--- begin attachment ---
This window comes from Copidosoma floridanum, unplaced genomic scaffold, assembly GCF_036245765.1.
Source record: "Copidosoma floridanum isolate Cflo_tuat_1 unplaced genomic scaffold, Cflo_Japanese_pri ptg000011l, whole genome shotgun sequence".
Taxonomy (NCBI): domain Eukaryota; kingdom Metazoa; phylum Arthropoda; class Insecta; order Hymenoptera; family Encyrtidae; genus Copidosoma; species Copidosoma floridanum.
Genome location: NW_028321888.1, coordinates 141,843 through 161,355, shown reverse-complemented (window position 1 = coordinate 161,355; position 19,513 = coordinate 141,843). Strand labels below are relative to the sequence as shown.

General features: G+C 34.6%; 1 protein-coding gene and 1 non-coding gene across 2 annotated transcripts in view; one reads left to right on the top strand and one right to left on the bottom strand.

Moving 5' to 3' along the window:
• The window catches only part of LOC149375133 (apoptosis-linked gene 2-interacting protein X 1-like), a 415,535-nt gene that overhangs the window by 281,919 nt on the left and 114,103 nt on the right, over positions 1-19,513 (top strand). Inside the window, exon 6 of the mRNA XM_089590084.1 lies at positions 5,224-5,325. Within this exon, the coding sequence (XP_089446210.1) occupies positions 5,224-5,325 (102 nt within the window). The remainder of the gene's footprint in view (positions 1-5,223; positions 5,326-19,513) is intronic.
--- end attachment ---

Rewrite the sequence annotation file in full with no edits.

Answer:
This window comes from Copidosoma floridanum, unplaced genomic scaffold, assembly GCF_036245765.1.
Source record: "Copidosoma floridanum isolate Cflo_tuat_1 unplaced genomic scaffold, Cflo_Japanese_pri ptg000011l, whole genome shotgun sequence".
Taxonomy (NCBI): domain Eukaryota; kingdom Metazoa; phylum Arthropoda; class Insecta; order Hymenoptera; family Encyrtidae; genus Copidosoma; species Copidosoma floridanum.
Genome location: NW_028321888.1, coordinates 141,843 through 161,355, shown reverse-complemented (window position 1 = coordinate 161,355; position 19,513 = coordinate 141,843). Strand labels below are relative to the sequence as shown.

General features: G+C 34.6%; 1 protein-coding gene and 1 non-coding gene across 2 annotated transcripts in view; one reads left to right on the top strand and one right to left on the bottom strand.

Moving 5' to 3' along the window:
• The window catches only part of LOC149375133 (apoptosis-linked gene 2-interacting protein X 1-like), a 415,535-nt gene that overhangs the window by 281,919 nt on the left and 114,103 nt on the right, over positions 1-19,513 (top strand). Inside the window, exon 6 of the mRNA XM_089590084.1 lies at positions 5,224-5,325. Within this exon, the coding sequence (XP_089446210.1) occupies positions 5,224-5,325 (102 nt within the window). The remainder of the gene's footprint in view (positions 1-5,223; positions 5,326-19,513) is intronic.